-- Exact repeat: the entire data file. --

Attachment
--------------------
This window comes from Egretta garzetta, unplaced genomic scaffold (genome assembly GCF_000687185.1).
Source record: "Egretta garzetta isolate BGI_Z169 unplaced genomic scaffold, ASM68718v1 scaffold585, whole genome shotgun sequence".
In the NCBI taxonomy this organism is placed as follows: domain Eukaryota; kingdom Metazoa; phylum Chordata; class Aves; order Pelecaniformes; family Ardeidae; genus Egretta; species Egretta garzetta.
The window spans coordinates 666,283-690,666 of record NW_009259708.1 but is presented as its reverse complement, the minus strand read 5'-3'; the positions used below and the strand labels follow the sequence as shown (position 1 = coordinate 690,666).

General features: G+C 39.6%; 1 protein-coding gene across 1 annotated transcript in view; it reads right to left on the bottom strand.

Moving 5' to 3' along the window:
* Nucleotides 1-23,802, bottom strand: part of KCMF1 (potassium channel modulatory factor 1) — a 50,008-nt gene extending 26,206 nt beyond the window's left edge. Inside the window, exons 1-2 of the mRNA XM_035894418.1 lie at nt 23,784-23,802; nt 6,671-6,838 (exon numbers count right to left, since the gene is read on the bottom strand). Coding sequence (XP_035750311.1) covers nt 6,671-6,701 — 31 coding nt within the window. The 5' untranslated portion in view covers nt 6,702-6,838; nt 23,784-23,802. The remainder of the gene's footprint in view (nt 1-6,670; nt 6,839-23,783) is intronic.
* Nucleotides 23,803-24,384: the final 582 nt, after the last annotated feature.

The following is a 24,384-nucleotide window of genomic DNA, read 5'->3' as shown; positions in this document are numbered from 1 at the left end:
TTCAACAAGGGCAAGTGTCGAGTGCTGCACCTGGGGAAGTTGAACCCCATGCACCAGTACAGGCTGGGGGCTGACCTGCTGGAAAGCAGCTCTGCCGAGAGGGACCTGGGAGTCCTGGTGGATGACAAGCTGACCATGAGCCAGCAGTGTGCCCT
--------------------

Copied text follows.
This window comes from Egretta garzetta, unplaced genomic scaffold (genome assembly GCF_000687185.1).
Source record: "Egretta garzetta isolate BGI_Z169 unplaced genomic scaffold, ASM68718v1 scaffold585, whole genome shotgun sequence".
In the NCBI taxonomy this organism is placed as follows: domain Eukaryota; kingdom Metazoa; phylum Chordata; class Aves; order Pelecaniformes; family Ardeidae; genus Egretta; species Egretta garzetta.
The window spans coordinates 666,283-690,666 of record NW_009259708.1 but is presented as its reverse complement, the minus strand read 5'-3'; the positions used below and the strand labels follow the sequence as shown (position 1 = coordinate 690,666).

General features: G+C 39.6%; 1 protein-coding gene across 1 annotated transcript in view; it reads right to left on the bottom strand.

Moving 5' to 3' along the window:
* Nucleotides 1-23,802, bottom strand: part of KCMF1 (potassium channel modulatory factor 1) — a 50,008-nt gene extending 26,206 nt beyond the window's left edge. Inside the window, exons 1-2 of the mRNA XM_035894418.1 lie at nt 23,784-23,802; nt 6,671-6,838 (exon numbers count right to left, since the gene is read on the bottom strand). Coding sequence (XP_035750311.1) covers nt 6,671-6,701 — 31 coding nt within the window. The 5' untranslated portion in view covers nt 6,702-6,838; nt 23,784-23,802. The remainder of the gene's footprint in view (nt 1-6,670; nt 6,839-23,783) is intronic.
* Nucleotides 23,803-24,384: the final 582 nt, after the last annotated feature.

The following is a 24,384-nucleotide window of genomic DNA, read 5'->3' as shown; positions in this document are numbered from 1 at the left end:
TTCAACAAGGGCAAGTGTCGAGTGCTGCACCTGGGGAAGTTGAACCCCATGCACCAGTACAGGCTGGGGGCTGACCTGCTGGAAAGCAGCTCTGCCGAGAGGGACCTGGGAGTCCTGGTGGATGACAAGCTGACCATGAGCCAGCAGTGTGCCCT